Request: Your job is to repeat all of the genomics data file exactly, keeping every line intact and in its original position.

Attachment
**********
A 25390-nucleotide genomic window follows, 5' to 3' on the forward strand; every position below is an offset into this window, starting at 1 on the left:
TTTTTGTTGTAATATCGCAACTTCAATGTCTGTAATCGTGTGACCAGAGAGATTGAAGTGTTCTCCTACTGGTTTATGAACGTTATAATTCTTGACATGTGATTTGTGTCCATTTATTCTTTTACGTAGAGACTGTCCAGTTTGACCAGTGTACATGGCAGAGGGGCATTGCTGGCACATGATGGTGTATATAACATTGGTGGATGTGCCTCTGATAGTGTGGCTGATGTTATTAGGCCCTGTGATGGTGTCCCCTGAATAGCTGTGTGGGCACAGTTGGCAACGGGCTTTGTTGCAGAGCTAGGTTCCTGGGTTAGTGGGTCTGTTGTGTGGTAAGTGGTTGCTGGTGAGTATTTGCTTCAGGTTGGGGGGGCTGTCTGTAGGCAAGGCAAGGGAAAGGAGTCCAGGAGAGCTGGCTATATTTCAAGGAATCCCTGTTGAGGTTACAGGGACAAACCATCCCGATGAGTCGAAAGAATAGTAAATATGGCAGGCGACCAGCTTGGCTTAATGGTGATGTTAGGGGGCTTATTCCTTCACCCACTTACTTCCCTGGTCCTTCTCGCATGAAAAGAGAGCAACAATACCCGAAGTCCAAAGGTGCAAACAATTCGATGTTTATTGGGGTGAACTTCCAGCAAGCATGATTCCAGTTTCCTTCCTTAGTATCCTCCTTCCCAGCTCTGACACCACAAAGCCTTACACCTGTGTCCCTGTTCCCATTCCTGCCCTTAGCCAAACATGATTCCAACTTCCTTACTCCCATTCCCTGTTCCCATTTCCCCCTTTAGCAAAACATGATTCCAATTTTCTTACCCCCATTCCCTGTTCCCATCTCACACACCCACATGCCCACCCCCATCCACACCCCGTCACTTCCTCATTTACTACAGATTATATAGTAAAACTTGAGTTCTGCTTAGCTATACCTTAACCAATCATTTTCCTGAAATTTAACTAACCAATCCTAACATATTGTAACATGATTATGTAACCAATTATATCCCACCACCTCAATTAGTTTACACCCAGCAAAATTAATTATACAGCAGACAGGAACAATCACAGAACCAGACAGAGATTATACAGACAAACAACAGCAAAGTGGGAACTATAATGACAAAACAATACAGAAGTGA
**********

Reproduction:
A 25390-nucleotide genomic window follows, 5' to 3' on the forward strand; every position below is an offset into this window, starting at 1 on the left:
TTTTTGTTGTAATATCGCAACTTCAATGTCTGTAATCGTGTGACCAGAGAGATTGAAGTGTTCTCCTACTGGTTTATGAACGTTATAATTCTTGACATGTGATTTGTGTCCATTTATTCTTTTACGTAGAGACTGTCCAGTTTGACCAGTGTACATGGCAGAGGGGCATTGCTGGCACATGATGGTGTATATAACATTGGTGGATGTGCCTCTGATAGTGTGGCTGATGTTATTAGGCCCTGTGATGGTGTCCCCTGAATAGCTGTGTGGGCACAGTTGGCAACGGGCTTTGTTGCAGAGCTAGGTTCCTGGGTTAGTGGGTCTGTTGTGTGGTAAGTGGTTGCTGGTGAGTATTTGCTTCAGGTTGGGGGGGCTGTCTGTAGGCAAGGCAAGGGAAAGGAGTCCAGGAGAGCTGGCTATATTTCAAGGAATCCCTGTTGAGGTTACAGGGACAAACCATCCCGATGAGTCGAAAGAATAGTAAATATGGCAGGCGACCAGCTTGGCTTAATGGTGATGTTAGGGGGCTTATTCCTTCACCCACTTACTTCCCTGGTCCTTCTCGCATGAAAAGAGAGCAACAATACCCGAAGTCCAAAGGTGCAAACAATTCGATGTTTATTGGGGTGAACTTCCAGCAAGCATGATTCCAGTTTCCTTCCTTAGTATCCTCCTTCCCAGCTCTGACACCACAAAGCCTTACACCTGTGTCCCTGTTCCCATTCCTGCCCTTAGCCAAACATGATTCCAACTTCCTTACTCCCATTCCCTGTTCCCATTTCCCCCTTTAGCAAAACATGATTCCAATTTTCTTACCCCCATTCCCTGTTCCCATCTCACACACCCACATGCCCACCCCCATCCACACCCCGTCACTTCCTCATTTACTACAGATTATATAGTAAAACTTGAGTTCTGCTTAGCTATACCTTAACCAATCATTTTCCTGAAATTTAACTAACCAATCCTAACATATTGTAACATGATTATGTAACCAATTATATCCCACCACCTCAATTAGTTTACACCCAGCAAAATTAATTATACAGCAGACAGGAACAATCACAGAACCAGACAGAGATTATACAGACAAACAACAGCAAAGTGGGAACTATAATGACAAAACAATACAGAAGTGA